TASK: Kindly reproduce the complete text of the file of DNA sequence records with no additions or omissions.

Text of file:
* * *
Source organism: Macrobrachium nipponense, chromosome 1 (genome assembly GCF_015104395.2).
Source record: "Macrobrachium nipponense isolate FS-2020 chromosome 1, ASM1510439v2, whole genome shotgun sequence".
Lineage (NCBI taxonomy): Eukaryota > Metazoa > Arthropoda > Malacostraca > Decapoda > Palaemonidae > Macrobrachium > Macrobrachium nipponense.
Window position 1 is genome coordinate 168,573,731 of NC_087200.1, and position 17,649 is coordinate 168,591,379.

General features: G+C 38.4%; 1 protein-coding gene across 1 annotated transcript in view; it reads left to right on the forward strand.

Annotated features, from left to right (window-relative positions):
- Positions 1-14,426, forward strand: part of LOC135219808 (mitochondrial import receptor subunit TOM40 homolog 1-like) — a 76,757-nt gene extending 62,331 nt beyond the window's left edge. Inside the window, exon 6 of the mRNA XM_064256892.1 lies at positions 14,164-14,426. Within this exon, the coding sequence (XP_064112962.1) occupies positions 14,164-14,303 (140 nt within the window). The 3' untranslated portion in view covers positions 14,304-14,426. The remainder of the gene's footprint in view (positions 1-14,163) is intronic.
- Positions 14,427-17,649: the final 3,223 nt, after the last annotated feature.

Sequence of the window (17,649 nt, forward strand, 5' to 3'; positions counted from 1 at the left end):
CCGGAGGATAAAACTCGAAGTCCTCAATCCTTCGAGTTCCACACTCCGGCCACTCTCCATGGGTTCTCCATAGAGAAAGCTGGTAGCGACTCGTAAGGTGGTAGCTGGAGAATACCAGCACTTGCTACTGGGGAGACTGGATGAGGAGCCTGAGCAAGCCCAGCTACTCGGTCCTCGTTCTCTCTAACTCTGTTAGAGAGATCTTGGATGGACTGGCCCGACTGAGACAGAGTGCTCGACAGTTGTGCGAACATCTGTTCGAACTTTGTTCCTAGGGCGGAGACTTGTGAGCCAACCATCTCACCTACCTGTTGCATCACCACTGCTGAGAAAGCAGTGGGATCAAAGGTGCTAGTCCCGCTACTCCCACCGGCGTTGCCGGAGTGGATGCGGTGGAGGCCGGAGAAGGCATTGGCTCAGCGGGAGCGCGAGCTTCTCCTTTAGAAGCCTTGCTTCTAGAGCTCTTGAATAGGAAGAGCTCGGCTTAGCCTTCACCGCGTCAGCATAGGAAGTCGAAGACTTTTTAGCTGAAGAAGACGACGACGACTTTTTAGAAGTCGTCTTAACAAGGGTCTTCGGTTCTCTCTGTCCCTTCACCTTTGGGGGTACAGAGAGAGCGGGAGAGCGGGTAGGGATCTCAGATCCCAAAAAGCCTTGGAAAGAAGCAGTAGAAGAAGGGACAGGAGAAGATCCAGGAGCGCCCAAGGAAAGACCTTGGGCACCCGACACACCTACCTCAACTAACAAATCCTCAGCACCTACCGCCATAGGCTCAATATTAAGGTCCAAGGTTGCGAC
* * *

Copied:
Source organism: Macrobrachium nipponense, chromosome 1 (genome assembly GCF_015104395.2).
Source record: "Macrobrachium nipponense isolate FS-2020 chromosome 1, ASM1510439v2, whole genome shotgun sequence".
Lineage (NCBI taxonomy): Eukaryota > Metazoa > Arthropoda > Malacostraca > Decapoda > Palaemonidae > Macrobrachium > Macrobrachium nipponense.
Window position 1 is genome coordinate 168,573,731 of NC_087200.1, and position 17,649 is coordinate 168,591,379.

General features: G+C 38.4%; 1 protein-coding gene across 1 annotated transcript in view; it reads left to right on the forward strand.

Annotated features, from left to right (window-relative positions):
- Positions 1-14,426, forward strand: part of LOC135219808 (mitochondrial import receptor subunit TOM40 homolog 1-like) — a 76,757-nt gene extending 62,331 nt beyond the window's left edge. Inside the window, exon 6 of the mRNA XM_064256892.1 lies at positions 14,164-14,426. Within this exon, the coding sequence (XP_064112962.1) occupies positions 14,164-14,303 (140 nt within the window). The 3' untranslated portion in view covers positions 14,304-14,426. The remainder of the gene's footprint in view (positions 1-14,163) is intronic.
- Positions 14,427-17,649: the final 3,223 nt, after the last annotated feature.

Sequence of the window (17,649 nt, forward strand, 5' to 3'; positions counted from 1 at the left end):
CCGGAGGATAAAACTCGAAGTCCTCAATCCTTCGAGTTCCACACTCCGGCCACTCTCCATGGGTTCTCCATAGAGAAAGCTGGTAGCGACTCGTAAGGTGGTAGCTGGAGAATACCAGCACTTGCTACTGGGGAGACTGGATGAGGAGCCTGAGCAAGCCCAGCTACTCGGTCCTCGTTCTCTCTAACTCTGTTAGAGAGATCTTGGATGGACTGGCCCGACTGAGACAGAGTGCTCGACAGTTGTGCGAACATCTGTTCGAACTTTGTTCCTAGGGCGGAGACTTGTGAGCCAACCATCTCACCTACCTGTTGCATCACCACTGCTGAGAAAGCAGTGGGATCAAAGGTGCTAGTCCCGCTACTCCCACCGGCGTTGCCGGAGTGGATGCGGTGGAGGCCGGAGAAGGCATTGGCTCAGCGGGAGCGCGAGCTTCTCCTTTAGAAGCCTTGCTTCTAGAGCTCTTGAATAGGAAGAGCTCGGCTTAGCCTTCACCGCGTCAGCATAGGAAGTCGAAGACTTTTTAGCTGAAGAAGACGACGACGACTTTTTAGAAGTCGTCTTAACAAGGGTCTTCGGTTCTCTCTGTCCCTTCACCTTTGGGGGTACAGAGAGAGCGGGAGAGCGGGTAGGGATCTCAGATCCCAAAAAGCCTTGGAAAGAAGCAGTAGAAGAAGGGACAGGAGAAGATCCAGGAGCGCCCAAGGAAAGACCTTGGGCACCCGACACACCTACCTCAACTAACAAATCCTCAGCACCTACCGCCATAGGCTCAATATTAAGGTCCAAGGTTGCGAC